HUGO MARTÍN | Feb. 14, 2020
For the last few weeks, Disneyland has opened each day with a hush falling over the early-morning crowd as visitors tap on their smartphones to access a virtual queuing system in hopes of getting on the park’s newest attraction, Rise of the Resistance.
Within minutes after the queuing system begins to accept reservations, the ride reaches capacity for the day. The air fills with cheers from parkgoers who managed to secure a reservation and complaints from those who weren’t so lucky.
But for all the grousing about how hard it is to get on the new attraction, analysis by theme park fans and industry experts suggests that Rise of the Resistance has an above-average daily rider capacity that is on par with other park favorites such as Space Mountain and the Matterhorn Bobsleds.
That capacity is expected to improve as the technical glitches are worked out on the weeks-old attraction.
“As the ride matures and works out the bugs, that percentage of function will become higher and higher,” said Dennis Speigel, president of the Ohio-based consulting firm International Theme Park Services.
Rise of the Resistance opened Jan. 17 at Disneyland, the second of two attractions in the $1-billion Star Wars land that debuted in spring 2019. The attraction was touted as Disneyland’s most technologically advanced ride ever, combining several high-tech features to put visitors in the middle of a battle between resistance fighters and the evil First Order.
Anticipating throngs of visitors, the park requires that visitors who want to ride the attraction use a virtual queuing system that issues “boarding groups” via the Disneyland phone app.
The phone app issues boarding reservations after the park’s scheduled opening time and only to people physically in the park. The lower the boarding group number, the sooner you will be notified via the app when it’s time to get on the ride.
Disneyland representatives have been tight-lipped about how many parkgoers are getting on the ride each day, but curious fans and statisticians have made daily capacity estimates. They either count the number of people who exit the ride per hour or calculate how often the Disneyland app issues new boarding groups, estimated to include about 150 people each.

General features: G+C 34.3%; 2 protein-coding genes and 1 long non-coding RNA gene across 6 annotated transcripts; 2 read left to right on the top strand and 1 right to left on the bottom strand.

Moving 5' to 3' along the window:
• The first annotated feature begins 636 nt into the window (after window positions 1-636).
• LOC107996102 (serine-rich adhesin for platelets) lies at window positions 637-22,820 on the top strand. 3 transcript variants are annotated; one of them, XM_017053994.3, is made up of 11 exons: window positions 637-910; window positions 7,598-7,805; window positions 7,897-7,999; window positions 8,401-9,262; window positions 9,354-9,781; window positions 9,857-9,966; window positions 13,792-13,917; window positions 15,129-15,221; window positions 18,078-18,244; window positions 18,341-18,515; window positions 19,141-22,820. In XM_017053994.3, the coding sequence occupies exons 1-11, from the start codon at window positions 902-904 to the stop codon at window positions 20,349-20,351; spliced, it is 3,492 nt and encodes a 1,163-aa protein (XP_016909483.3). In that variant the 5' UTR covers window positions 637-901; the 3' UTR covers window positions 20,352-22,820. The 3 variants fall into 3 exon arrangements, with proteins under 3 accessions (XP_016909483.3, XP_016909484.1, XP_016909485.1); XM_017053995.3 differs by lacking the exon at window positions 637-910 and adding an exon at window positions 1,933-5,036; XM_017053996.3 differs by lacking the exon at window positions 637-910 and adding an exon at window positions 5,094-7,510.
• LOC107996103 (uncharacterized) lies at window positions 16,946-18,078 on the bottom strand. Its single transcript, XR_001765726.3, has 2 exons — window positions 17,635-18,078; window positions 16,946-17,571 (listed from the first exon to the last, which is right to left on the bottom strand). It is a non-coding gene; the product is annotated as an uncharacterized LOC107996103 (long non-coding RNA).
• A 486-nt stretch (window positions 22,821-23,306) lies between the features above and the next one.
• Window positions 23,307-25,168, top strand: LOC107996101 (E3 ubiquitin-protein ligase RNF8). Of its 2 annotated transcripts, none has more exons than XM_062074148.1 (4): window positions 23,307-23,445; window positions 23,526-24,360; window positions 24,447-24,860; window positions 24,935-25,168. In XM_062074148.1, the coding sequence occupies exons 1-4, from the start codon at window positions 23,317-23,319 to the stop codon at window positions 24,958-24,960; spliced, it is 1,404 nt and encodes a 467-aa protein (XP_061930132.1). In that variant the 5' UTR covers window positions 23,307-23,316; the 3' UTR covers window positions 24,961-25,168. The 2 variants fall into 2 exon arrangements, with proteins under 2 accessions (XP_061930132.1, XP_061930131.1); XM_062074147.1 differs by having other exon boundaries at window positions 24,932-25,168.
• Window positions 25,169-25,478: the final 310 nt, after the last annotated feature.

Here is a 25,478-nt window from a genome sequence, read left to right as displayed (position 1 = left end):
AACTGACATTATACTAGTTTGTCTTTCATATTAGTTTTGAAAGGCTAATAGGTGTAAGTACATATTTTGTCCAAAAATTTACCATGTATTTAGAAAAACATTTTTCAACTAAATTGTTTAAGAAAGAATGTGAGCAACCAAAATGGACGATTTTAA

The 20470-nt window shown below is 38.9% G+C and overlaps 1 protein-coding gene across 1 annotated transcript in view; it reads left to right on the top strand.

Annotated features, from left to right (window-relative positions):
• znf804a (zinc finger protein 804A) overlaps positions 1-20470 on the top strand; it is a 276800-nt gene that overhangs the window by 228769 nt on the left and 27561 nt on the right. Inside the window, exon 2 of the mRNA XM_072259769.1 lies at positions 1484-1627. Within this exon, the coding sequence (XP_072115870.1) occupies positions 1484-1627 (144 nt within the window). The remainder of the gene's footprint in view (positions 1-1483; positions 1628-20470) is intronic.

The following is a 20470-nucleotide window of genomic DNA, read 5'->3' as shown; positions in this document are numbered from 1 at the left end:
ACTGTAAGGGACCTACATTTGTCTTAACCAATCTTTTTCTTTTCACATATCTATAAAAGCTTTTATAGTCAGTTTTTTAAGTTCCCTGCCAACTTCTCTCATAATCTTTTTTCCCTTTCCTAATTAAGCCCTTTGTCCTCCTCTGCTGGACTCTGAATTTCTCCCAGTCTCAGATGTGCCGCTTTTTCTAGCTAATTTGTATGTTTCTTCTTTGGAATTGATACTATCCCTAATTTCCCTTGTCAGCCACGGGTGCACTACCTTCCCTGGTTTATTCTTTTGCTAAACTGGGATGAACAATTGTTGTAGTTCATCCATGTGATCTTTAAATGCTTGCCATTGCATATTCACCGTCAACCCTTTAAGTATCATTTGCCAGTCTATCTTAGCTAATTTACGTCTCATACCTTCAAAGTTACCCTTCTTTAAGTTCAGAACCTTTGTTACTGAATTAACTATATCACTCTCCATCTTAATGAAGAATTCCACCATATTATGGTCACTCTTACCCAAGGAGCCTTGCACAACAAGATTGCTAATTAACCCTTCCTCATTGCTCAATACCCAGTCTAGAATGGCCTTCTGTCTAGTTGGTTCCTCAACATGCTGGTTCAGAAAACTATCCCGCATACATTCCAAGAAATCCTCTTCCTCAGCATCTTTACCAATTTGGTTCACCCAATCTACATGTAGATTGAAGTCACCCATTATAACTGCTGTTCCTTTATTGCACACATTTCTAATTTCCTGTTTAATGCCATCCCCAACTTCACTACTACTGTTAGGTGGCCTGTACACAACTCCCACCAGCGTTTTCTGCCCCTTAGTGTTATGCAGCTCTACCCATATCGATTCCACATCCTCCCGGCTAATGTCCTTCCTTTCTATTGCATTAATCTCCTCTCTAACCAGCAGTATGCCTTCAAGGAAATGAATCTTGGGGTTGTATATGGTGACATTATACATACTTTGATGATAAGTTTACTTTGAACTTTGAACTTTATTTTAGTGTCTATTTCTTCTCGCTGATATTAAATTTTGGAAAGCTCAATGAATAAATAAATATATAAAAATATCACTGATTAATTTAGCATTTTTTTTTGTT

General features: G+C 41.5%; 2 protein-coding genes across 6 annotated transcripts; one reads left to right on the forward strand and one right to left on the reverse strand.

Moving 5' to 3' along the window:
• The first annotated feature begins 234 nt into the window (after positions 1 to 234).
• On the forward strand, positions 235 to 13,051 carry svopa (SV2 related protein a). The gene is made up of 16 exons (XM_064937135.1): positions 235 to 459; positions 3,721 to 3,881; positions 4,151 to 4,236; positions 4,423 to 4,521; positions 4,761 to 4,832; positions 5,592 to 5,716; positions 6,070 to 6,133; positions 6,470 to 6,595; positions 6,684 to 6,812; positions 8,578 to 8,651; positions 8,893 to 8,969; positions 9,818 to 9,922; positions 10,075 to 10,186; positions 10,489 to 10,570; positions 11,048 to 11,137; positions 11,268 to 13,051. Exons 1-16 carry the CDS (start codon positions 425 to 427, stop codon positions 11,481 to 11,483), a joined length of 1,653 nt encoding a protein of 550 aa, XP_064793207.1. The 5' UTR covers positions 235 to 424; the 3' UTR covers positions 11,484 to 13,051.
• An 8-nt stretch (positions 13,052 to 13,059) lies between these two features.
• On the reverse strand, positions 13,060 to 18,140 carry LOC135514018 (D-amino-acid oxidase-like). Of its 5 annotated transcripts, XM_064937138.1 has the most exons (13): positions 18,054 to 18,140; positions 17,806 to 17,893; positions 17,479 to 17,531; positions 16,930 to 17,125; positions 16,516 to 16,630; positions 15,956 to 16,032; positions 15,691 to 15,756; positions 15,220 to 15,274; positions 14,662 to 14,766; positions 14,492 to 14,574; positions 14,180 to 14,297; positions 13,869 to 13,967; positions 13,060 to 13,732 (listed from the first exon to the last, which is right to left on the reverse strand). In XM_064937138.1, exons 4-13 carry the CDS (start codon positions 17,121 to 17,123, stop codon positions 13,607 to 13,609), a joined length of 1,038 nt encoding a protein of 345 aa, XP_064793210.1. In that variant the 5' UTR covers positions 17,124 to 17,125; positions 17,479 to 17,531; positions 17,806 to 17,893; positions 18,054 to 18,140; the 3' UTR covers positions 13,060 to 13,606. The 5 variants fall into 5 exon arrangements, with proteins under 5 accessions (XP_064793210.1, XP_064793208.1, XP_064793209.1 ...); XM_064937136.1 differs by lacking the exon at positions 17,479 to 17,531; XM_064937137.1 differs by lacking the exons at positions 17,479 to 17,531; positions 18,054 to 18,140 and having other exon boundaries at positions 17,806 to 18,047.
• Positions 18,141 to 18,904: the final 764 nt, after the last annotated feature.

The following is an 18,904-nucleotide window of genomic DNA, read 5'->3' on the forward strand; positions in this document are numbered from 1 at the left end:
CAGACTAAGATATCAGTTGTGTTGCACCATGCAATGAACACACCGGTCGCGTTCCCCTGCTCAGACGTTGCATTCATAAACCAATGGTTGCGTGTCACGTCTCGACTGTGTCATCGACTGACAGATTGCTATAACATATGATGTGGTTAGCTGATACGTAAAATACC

Touring Plans, a travel planning site that offers crowd data on several major theme parks, came up with an hourly and daily capacity by assigning employees to count passengers exiting the ride for two hours a day for more than two weeks after the ride opened. Other Disney watchers have been able to estimate the hourly capacity rate by tracking the pace that the smartphone app issues new boarding groups.
Based on those methods, the attraction is estimated to be serving 1,100 to 1,500 visitors an hour but can increase to 1,900 passengers an hour when the attraction operates without glitches. That means that 17,600 to 30,400 people can ride the attraction on a day when the park operates for 16 hours, according to Touring Plans and other estimates.
That capacity compares favorably with other popular attractions in the park, according to theme park industry experts.
“About 1,800 guests per hour for an immersive ride is in the upper end of the scale,” said Bill Coan, chief executive of Itec Entertainment, a developer of theme park attractions and shows.
Martin Lewison, a theme park expert and assistant business professor at Farmingdale State College in New York, called the estimated capacity good for a new, highly popular attraction that is loaded with high-tech features.
About 1,900 per hour “is what they should be running for a super, major attraction,” he said. “For the greatest, most popular theme park ride in the world, they need high capacity.”
By comparison, the Matterhorn Bobsled ride and Space Mountain at Disneyland each serve about 1,500 visitors an hour, while the Jungle Cruise attraction serves fewer than 1,000 people an hour, according to Touring Plans, which has also counted riders exiting these and a handful of other rides.